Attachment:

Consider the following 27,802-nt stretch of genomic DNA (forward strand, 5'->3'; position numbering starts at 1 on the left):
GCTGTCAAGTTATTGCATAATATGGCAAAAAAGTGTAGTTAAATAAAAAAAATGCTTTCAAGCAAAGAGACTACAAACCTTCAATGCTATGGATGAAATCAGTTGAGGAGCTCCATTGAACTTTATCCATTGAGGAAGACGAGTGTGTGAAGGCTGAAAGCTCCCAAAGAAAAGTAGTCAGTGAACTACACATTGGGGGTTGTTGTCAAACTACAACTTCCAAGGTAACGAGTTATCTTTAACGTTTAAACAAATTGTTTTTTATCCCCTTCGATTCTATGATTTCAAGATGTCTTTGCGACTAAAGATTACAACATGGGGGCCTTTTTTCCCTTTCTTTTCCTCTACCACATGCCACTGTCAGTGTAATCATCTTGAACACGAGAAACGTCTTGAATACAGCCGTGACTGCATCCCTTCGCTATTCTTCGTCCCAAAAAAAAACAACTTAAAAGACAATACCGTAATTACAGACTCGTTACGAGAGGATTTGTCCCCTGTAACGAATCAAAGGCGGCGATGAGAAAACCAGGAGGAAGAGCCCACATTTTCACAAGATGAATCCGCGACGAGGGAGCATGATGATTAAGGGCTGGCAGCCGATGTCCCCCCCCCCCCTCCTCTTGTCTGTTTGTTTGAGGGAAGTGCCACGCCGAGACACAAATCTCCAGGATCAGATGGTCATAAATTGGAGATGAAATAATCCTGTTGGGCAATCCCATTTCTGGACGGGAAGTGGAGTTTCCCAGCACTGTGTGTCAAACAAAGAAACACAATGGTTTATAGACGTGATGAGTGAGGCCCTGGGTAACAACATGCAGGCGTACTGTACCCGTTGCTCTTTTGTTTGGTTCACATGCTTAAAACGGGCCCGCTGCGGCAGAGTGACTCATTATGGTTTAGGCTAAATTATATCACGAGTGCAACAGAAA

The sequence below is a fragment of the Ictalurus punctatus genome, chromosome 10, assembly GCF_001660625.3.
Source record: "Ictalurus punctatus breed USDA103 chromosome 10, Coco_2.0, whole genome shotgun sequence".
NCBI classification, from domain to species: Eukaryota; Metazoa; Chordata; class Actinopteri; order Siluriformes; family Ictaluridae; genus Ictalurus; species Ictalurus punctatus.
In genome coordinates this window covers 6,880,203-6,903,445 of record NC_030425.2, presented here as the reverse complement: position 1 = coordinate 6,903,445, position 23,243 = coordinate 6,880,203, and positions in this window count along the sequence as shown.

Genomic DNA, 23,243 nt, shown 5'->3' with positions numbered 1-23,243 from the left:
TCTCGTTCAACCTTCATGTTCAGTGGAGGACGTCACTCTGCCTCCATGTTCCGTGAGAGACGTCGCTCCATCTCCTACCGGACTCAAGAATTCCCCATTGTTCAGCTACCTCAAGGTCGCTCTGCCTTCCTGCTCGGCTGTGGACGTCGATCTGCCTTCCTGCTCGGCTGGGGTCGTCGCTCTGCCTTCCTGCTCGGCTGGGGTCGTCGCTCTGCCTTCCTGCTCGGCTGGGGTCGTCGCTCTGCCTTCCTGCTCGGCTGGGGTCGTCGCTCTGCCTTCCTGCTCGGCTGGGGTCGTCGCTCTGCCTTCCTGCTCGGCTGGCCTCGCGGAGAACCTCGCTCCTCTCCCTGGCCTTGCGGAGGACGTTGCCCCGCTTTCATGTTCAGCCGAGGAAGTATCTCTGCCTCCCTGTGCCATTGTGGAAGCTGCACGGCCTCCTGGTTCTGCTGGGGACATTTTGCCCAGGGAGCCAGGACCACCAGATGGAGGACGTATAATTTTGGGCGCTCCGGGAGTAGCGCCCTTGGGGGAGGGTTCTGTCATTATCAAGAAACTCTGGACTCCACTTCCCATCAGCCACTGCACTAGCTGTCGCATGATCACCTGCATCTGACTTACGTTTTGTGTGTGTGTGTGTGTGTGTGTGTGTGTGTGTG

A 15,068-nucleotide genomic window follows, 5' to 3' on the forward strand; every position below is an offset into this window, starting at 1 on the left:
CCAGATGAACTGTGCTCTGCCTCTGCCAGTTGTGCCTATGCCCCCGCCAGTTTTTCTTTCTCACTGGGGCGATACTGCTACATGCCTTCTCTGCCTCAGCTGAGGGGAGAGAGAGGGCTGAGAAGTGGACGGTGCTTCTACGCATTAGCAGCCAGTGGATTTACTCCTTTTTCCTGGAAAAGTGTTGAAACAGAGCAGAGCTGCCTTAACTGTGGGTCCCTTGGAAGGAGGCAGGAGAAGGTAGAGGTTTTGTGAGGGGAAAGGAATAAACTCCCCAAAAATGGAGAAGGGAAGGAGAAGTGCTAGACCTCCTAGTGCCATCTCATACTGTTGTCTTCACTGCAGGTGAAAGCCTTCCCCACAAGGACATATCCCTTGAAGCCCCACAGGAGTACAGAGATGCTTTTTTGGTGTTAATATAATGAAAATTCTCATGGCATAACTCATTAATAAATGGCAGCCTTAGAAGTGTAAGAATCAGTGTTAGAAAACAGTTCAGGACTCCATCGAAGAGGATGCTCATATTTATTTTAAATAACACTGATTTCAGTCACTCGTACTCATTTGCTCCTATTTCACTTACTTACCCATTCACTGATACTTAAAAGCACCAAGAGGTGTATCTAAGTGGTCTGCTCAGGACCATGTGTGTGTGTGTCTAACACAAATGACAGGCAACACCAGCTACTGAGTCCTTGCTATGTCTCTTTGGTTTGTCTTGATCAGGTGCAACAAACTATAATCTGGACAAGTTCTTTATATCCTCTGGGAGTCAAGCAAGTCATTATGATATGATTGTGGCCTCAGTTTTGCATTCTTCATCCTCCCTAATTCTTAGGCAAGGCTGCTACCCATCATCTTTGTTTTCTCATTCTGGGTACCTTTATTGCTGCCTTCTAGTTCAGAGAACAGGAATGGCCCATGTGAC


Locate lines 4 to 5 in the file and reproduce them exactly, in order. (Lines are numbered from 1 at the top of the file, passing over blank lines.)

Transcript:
Source record: "Ictalurus punctatus breed USDA103 chromosome 10, Coco_2.0, whole genome shotgun sequence".
NCBI classification, from domain to species: Eukaryota; Metazoa; Chordata; class Actinopteri; order Siluriformes; family Ictaluridae; genus Ictalurus; species Ictalurus punctatus.